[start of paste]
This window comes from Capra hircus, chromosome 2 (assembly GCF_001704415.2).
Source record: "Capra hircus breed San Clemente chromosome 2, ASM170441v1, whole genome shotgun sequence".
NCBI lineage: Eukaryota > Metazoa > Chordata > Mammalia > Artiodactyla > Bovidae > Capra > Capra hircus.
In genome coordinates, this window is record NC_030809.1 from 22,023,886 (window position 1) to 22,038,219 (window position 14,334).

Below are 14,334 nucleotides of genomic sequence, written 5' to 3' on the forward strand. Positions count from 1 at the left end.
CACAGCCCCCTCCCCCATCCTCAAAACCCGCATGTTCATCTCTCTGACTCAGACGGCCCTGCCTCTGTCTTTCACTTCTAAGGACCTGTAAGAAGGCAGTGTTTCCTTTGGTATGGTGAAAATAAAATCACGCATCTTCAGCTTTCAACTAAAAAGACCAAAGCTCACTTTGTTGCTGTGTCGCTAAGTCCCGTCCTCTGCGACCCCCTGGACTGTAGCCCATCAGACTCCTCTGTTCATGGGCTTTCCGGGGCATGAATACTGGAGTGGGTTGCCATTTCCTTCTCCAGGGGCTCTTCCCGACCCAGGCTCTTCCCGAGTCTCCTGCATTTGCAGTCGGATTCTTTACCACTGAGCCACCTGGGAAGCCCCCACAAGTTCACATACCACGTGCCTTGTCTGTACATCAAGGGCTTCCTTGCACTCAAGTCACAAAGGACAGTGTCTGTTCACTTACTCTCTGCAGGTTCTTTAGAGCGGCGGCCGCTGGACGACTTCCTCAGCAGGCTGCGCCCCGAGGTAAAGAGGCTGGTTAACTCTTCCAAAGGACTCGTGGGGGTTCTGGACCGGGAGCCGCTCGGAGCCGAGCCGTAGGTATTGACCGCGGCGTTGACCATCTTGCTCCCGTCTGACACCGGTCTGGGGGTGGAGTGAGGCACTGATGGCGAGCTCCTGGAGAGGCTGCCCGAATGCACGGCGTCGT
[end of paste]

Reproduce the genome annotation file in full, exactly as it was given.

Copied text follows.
This window comes from Capra hircus, chromosome 2 (assembly GCF_001704415.2).
Source record: "Capra hircus breed San Clemente chromosome 2, ASM170441v1, whole genome shotgun sequence".
NCBI lineage: Eukaryota > Metazoa > Chordata > Mammalia > Artiodactyla > Bovidae > Capra > Capra hircus.
In genome coordinates, this window is record NC_030809.1 from 22,023,886 (window position 1) to 22,038,219 (window position 14,334).

Below are 14,334 nucleotides of genomic sequence, written 5' to 3' on the forward strand. Positions count from 1 at the left end.
CACAGCCCCCTCCCCCATCCTCAAAACCCGCATGTTCATCTCTCTGACTCAGACGGCCCTGCCTCTGTCTTTCACTTCTAAGGACCTGTAAGAAGGCAGTGTTTCCTTTGGTATGGTGAAAATAAAATCACGCATCTTCAGCTTTCAACTAAAAAGACCAAAGCTCACTTTGTTGCTGTGTCGCTAAGTCCCGTCCTCTGCGACCCCCTGGACTGTAGCCCATCAGACTCCTCTGTTCATGGGCTTTCCGGGGCATGAATACTGGAGTGGGTTGCCATTTCCTTCTCCAGGGGCTCTTCCCGACCCAGGCTCTTCCCGAGTCTCCTGCATTTGCAGTCGGATTCTTTACCACTGAGCCACCTGGGAAGCCCCCACAAGTTCACATACCACGTGCCTTGTCTGTACATCAAGGGCTTCCTTGCACTCAAGTCACAAAGGACAGTGTCTGTTCACTTACTCTCTGCAGGTTCTTTAGAGCGGCGGCCGCTGGACGACTTCCTCAGCAGGCTGCGCCCCGAGGTAAAGAGGCTGGTTAACTCTTCCAAAGGACTCGTGGGGGTTCTGGACCGGGAGCCGCTCGGAGCCGAGCCGTAGGTATTGACCGCGGCGTTGACCATCTTGCTCCCGTCTGACACCGGTCTGGGGGTGGAGTGAGGCACTGATGGCGAGCTCCTGGAGAGGCTGCCCGAATGCACGGCGTCGT